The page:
Betty and Lovick Corn’s extraordinary endowment 20 years ago to MCG pediatric cancer researcher Dr. David Munn continues to bear fruit
It was 2002, and Dr. David Munn, ‘84, a pediatric cancer researcher at the Medical College of Georgia, walked into the President’s Conference Room in the G. Lombard Kelly Administration building for a meeting with Betty and Lovick Corn of Columbus, Georgia. The older Southern couple was gracious and lovely, recalls Munn. They were also asking him whipsmart questions about the research he was hoping to conduct to identify more effective and less toxic treatments for children with cancer.
He must have done something right. He left that day with a commitment for a $1.5 million gift from the Corns, which with subsequent giving has turned into $4 million to date.
On that extraordinary day, that gift by Betty and Lovick Corn was the seed, allowing Munn to pursue the research he most wanted to do. Now, just shy of two decades later — a blip in the timeline of most translational research — Munn’s pediatric cancer bench science has translated into clinical trials, which have helped extend life or provide improved quality of life for children from around the world with the worst types of brain cancer. And he’s not stopping.
A photo of Betty and Lovick graces the office of Teddie Ussery, founder of Family Office Matters, who has helped manage the Corn family’s BELOCO Foundation and philanthropy for the past 40 years. Betty smiles graciously, while Lovick stands protectively over his wife.
Yet, if you look closer, there’s a sense of restlessness. The Corns — as anyone who knows them can surely imagine — appear to be pausing just for a moment, ready and eager to take on the next thing.
Lovick grew up in Macon, and Betty in Columbus. She was a Turner but also part of the W.C. Bradley family, which owns W.C. Bradley Co., still a manufacturing company and a major investor in The Coca-Cola Co. She also graduated from Wesleyan College and was determined to make a difference in her work as a community volunteer. He was the son of Emory-trained urologist Dr. Ernest Corn (one of the first in the field in Georgia), graduated from the University of North Carolina-Chapel Hill, and served in the U.S. Navy during World War II in the Southwest Pacific Theater and the Philippines Campaign as commanding officer of the USS Apc42.
The two met on Sea Island after the war while their parents were vacationing there. Betty met Lovick’s brother Tom first, but it was Lovick who captured her heart. After their wedding in Columbus in 1949, they lived briefly in New York City while Lovick worked in sales for Bibb Manufacturing Company, but when Betty became pregnant with daughter Elizabeth, they came home, where Lovick joined the family company.
He would rise to become vice chairman at the W.C. Bradley Co. and of the associated Bradley-Turner Foundation and was also founder and chairman of the foundation he and Betty formed, the BELOCO Foundation. It was an inside joke, that name, whose letters were taken from their names, BEtty and LOvick COrn.
Both Betty and Lovick grew up with a strong family philosophy that they would pass on to their five daughters — “that we’ve all been tremendously blessed and we owe it to give back,” says Elizabeth Corn Ogie, who herself has served on the MCG Foundation. “We were raised, from the time I was little, [to believe that] you volunteer, you help in the community, you serve on boards, you give back. And that’s the broad family as a whole, the 100-plus of us all were raised that way” — and not only to give back but to do so with humility.
Originally, Betty and Lovick’s giving was generally focused on the arts and Methodist education. Pediatric cancer became a more specific interest thanks to Dr. Denny Hammond, a fraternity brother and close friend of Lovick’s, who headed the Division of Hematology/Oncology at Children’s Hospital Los Angeles, served as group chairman of the Children’s Cancer Study Group, and was president and CEO of the National Childhood Cancer Foundation, now known as CureSearch for Children’s Cancer. The Corns often traveled to California to visit Hammond and his wife Polly, which is when Hammond and Lovick would no doubt swap stories of their work.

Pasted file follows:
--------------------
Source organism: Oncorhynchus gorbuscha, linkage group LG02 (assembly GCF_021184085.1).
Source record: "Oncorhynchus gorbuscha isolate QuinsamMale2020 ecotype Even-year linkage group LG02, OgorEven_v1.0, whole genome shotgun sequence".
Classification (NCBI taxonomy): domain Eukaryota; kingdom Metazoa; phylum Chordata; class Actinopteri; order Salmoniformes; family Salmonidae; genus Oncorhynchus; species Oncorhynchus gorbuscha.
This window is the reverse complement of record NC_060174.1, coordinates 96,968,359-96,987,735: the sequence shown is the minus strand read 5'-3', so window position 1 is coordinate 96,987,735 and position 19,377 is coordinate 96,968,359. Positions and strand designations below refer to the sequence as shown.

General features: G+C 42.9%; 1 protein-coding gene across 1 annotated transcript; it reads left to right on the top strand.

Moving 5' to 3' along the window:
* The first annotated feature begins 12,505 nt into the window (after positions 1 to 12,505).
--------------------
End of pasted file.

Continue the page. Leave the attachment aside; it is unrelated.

“Back in the day, pediatric hospitals each did their own treatment for different childhood cancers,” explains Elizabeth — meaning that a child in Minnesota might not receive the same advanced treatment a child in, say, California might. In the late ‘90s, Hammond was among the new thinkers at the time who wanted to ensure no children with cancer would needlessly suffer or die simply because a new treatment hadn’t yet been communicated to their region of the country. “Mama and Daddy bought into it, for sure,” says Elizabeth. “They had five kids and grandkids — and it just makes so much sense that the best protocol ought to be shared throughout the pediatric hospital networks.”
Then, their second daughter, Polly, was diagnosed with Hodgkin’s lymphoma at age 30.
Polly’s son, Gilbert, was only 3 at the time. Although the cancer was even then highly treatable, Gilbert, now a father himself, can imagine what his grandparents went through knowing that their child — even their adult child — had been diagnosed with cancer. “I think when you start to look at the spectrum of this, she was young enough where you go, ‘Wait, she’s too young to get cancer.’ Then you find out, ‘Well, yeah, there’s kids that are two weeks old that have cancer.’
“My grandfather never talked at length about anything,” Gilbert says, “but what strikes me is this sense of justice in him and how he just felt like certain things were unjust. And I think they could see a mechanism to say, ‘We can help bring some justice to this by funding this and accelerating these studies so these parents and these kids have hope.”
All about the research
It was another family friend, Dr. Cecil Whitaker, ’62, who led the Corns to Munn at MCG. Much of the Corns’ giving was already locally focused, so supporting pediatric cancer research in their home state likely appealed. Whitaker, an OB/GYN living and practicing in Columbus, not only served as a member and chair of the MCG Foundation (and remains a chair emeritus), but he also is a member of the MCG Advisory Board.
Ussery believes that the uniqueness of Munn’s research also caught their attention. Immunotherapy was in its infancy at the time, and “the idea that it was a different strategy that had been thought about…it was a new idea … that would bring hope to this disease,” she says. “It intrigued them in that they wanted to see where this could go, and it was targeting pediatrics. Those two were the keys, I think.”